From January 25, all incoming travelers will have to take a Covid-19 PCR test upon arrival.
With the Covid-19 pandemic showing no signs of slowing down, Singapore’s Ministry of Health announced on Saturday that it would be imposing new regulations for arrivals including Singaporean citizens, permanent residents, and long-term pass holders. Every inbound traveler who enters the Lion City after 11:59 p.m. on January 24 must be tested on arrival regardless of their residency status.
The city-state’s borders remain open to those from Australia, Brunei, Mainland China, New Zealand, Taiwan, and Vietnam who hold an Air Travel Pass, as well as business travelers entering through Reciprocal Green Lane arrangements. But from February 1, all short-term visitors will be required to have travel insurance with a minimum coverage of S$30,000 (about US$22,550) in case of Covid-19-related medical treatment and hospitalization.
Singapore has also tightened its border restrictions in response to the emergence of more transmissible variants of the virus in specific countries. After serving out their 14-day Stay-Home Notice (SHN) at dedicated facilities, citizens and permanent residents returning from the United Kingdom and South Africa will have to spend another seven days in self-isolation at home. They will be tested for the coronavirus three times, firstly upon arrival, then at the end of their SHN, and finally after the additional seven-day home isolation period. The new rule will take effect this Wednesday (January 19).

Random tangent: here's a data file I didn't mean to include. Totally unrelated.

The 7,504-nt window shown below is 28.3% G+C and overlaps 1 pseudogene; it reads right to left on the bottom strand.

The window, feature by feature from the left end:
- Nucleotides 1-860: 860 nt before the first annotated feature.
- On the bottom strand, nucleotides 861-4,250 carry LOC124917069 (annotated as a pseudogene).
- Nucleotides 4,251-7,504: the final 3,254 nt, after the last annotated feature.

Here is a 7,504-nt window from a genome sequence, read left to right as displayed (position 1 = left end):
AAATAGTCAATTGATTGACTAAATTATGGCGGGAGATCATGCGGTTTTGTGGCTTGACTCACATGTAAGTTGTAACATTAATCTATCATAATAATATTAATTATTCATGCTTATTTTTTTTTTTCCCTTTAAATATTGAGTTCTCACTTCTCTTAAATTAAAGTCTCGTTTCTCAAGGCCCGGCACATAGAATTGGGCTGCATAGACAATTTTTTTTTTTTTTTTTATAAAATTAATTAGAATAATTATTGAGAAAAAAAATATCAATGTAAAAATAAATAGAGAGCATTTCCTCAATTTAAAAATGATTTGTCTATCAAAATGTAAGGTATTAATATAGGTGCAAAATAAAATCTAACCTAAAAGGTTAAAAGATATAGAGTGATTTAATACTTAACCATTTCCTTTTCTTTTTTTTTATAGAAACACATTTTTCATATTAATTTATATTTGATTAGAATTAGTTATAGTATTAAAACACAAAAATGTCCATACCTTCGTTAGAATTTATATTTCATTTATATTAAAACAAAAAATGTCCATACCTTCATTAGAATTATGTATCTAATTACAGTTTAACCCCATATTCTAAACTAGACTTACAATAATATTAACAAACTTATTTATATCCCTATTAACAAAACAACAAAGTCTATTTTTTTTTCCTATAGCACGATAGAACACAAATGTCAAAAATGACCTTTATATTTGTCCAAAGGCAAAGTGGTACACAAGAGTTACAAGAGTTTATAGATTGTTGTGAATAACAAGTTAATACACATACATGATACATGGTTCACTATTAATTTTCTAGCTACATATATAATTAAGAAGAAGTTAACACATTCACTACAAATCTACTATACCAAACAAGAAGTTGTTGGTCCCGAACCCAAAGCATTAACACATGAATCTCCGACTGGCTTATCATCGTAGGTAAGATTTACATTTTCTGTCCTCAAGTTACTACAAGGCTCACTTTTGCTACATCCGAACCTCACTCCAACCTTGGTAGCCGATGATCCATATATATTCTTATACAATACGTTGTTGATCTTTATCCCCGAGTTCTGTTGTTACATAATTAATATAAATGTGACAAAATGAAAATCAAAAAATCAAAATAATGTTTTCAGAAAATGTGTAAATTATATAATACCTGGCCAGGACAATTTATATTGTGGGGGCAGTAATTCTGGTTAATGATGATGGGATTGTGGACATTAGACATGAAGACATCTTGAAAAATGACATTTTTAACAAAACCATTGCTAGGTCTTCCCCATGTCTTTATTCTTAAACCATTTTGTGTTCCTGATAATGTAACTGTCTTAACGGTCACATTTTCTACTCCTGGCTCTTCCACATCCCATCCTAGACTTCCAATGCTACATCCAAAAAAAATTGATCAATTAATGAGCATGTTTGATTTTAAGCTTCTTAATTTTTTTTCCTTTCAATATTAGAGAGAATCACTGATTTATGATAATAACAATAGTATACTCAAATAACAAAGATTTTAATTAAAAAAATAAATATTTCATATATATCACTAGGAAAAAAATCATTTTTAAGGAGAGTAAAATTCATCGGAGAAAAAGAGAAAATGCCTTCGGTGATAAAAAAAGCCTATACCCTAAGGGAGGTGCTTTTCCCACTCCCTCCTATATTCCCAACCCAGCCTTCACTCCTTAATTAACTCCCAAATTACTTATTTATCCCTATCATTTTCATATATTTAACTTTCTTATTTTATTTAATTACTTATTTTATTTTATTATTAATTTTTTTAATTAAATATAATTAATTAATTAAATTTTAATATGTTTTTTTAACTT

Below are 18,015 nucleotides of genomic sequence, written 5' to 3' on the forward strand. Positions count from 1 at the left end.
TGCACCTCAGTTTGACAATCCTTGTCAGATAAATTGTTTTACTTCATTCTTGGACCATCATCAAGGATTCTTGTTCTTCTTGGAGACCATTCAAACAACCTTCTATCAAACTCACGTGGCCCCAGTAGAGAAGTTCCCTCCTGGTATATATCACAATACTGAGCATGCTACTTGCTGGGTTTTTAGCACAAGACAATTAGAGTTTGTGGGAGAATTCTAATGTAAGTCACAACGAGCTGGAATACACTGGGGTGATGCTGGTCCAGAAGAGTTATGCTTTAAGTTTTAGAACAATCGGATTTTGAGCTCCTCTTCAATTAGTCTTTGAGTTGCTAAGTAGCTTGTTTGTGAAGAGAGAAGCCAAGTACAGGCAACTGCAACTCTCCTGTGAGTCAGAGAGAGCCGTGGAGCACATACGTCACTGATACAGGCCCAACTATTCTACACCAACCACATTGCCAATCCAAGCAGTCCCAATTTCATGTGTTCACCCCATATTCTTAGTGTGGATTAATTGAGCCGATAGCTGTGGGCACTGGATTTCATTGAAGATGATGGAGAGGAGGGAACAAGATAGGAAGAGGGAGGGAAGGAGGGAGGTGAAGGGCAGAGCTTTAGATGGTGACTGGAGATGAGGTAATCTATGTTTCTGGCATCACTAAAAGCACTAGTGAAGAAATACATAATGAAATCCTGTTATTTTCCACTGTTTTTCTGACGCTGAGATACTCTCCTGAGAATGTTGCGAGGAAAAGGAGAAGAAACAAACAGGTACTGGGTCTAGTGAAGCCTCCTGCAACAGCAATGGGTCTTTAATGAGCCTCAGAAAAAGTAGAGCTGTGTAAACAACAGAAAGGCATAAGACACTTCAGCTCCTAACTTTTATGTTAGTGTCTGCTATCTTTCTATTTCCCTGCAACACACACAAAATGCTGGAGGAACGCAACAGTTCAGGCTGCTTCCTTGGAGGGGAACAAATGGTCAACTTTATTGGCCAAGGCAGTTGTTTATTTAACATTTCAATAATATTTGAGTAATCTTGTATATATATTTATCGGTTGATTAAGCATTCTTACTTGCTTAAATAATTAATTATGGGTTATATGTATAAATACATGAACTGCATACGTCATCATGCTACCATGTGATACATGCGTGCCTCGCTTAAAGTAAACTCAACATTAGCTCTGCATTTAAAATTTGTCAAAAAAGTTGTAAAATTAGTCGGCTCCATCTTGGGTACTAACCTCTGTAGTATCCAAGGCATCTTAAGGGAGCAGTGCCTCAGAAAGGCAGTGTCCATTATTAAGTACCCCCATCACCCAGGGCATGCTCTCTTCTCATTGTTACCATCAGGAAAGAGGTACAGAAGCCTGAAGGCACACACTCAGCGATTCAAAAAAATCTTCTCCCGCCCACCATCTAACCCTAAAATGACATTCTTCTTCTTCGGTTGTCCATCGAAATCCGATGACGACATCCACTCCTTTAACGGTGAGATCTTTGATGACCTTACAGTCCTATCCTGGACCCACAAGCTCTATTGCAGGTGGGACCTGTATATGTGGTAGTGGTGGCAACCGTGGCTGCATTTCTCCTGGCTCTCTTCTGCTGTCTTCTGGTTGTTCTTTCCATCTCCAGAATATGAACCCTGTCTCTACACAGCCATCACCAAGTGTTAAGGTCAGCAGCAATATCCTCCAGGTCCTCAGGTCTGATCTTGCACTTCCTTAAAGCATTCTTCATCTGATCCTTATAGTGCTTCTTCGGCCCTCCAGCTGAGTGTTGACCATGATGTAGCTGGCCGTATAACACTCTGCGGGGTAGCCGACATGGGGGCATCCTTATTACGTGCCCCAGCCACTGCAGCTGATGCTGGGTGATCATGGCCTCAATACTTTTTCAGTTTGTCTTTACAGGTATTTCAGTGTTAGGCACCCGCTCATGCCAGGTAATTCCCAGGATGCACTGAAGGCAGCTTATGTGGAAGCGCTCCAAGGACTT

In a statement, the Singaporean health ministry said, “As the global situation evolves, we will continue to adjust our border measures to manage the risk of importation and transmission to the community. The Ministry of Health will also continue to review the data and evidence on any new viral strains and update the measures accordingly.” It added that the SafeTravel website would be updated to reflect any changes to Singapore’s border measures.